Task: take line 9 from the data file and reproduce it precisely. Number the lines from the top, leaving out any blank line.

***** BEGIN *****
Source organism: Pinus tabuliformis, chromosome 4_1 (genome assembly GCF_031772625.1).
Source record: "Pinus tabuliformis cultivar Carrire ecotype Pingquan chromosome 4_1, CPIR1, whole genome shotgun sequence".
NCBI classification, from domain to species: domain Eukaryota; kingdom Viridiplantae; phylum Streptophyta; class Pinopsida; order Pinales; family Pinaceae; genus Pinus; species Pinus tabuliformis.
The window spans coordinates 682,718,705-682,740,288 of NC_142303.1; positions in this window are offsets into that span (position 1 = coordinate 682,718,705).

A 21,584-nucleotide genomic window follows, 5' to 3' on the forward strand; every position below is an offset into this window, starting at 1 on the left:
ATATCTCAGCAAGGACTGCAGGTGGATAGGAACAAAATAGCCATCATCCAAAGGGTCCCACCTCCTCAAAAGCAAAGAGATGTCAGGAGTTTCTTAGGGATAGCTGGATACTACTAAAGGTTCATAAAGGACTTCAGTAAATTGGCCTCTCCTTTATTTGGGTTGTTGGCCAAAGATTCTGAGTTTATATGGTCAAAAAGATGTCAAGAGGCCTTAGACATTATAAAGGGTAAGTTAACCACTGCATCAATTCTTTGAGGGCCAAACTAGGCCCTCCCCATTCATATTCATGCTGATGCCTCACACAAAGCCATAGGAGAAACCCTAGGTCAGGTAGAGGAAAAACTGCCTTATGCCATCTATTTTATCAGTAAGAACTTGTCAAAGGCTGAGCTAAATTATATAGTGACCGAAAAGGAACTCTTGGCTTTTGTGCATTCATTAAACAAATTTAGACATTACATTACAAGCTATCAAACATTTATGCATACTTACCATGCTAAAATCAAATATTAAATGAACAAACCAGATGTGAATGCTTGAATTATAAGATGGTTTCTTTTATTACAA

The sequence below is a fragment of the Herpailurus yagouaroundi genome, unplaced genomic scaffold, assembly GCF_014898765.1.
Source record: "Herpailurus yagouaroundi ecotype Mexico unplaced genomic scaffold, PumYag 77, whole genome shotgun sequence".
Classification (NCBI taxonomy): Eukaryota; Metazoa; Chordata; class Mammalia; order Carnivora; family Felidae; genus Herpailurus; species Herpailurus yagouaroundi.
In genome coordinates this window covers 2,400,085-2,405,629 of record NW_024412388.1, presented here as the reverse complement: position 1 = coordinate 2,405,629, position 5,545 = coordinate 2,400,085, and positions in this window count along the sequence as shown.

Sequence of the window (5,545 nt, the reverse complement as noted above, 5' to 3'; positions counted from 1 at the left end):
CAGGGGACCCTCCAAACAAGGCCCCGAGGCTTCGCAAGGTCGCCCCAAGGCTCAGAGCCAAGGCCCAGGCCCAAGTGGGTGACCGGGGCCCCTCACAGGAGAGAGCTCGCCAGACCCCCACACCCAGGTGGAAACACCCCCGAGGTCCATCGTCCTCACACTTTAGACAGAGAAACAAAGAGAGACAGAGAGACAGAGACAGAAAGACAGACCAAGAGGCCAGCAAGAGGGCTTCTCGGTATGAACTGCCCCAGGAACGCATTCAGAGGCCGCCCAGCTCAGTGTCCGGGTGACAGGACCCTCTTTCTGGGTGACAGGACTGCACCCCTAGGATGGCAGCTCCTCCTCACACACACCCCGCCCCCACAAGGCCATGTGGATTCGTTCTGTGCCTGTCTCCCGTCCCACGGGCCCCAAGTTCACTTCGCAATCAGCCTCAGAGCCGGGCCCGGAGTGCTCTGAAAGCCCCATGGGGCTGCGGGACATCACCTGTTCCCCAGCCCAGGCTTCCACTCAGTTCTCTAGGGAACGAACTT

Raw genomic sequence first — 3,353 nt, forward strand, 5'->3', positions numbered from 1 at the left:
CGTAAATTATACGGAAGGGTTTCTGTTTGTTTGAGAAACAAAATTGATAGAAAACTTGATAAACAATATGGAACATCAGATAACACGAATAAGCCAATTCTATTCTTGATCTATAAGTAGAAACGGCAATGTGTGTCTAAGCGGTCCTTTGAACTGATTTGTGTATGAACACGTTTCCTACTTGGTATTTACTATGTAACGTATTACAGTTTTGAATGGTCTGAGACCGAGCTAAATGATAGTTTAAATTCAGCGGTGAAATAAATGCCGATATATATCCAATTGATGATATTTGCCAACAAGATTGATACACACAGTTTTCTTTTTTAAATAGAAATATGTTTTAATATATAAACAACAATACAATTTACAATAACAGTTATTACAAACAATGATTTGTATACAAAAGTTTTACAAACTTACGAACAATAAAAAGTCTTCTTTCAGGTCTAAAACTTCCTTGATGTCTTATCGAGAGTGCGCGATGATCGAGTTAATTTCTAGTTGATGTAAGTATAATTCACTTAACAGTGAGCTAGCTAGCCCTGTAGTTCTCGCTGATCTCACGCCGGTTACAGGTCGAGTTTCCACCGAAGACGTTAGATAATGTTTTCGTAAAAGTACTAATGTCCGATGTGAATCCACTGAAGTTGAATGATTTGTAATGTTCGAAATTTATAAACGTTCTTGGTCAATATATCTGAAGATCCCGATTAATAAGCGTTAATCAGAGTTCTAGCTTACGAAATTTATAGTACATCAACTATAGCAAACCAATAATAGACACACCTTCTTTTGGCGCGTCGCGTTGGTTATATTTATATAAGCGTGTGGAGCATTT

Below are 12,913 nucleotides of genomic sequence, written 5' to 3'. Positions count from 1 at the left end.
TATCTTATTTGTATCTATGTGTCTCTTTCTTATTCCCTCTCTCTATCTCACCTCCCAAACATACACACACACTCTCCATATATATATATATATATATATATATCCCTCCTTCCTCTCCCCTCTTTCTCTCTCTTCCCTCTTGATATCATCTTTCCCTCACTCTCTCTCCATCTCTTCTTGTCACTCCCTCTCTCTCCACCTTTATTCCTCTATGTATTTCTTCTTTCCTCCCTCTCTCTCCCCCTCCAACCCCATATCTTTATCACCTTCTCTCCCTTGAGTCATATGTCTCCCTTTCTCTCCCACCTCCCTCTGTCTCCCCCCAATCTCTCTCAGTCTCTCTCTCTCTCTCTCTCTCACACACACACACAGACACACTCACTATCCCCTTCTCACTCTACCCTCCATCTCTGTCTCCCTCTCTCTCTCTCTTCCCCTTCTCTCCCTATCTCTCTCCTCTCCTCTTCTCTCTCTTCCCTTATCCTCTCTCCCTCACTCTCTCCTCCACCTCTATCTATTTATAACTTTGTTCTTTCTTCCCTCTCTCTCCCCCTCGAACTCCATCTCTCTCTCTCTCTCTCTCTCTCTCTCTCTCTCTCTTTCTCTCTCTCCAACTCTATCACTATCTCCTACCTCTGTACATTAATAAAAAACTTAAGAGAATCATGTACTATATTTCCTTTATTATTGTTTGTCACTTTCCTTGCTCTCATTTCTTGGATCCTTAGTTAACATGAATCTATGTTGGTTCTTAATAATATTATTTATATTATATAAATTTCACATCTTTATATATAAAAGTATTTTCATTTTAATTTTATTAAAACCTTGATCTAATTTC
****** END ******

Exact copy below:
Classification (NCBI taxonomy): Eukaryota; Metazoa; Chordata; class Mammalia; order Carnivora; family Felidae; genus Herpailurus; species Herpailurus yagouaroundi.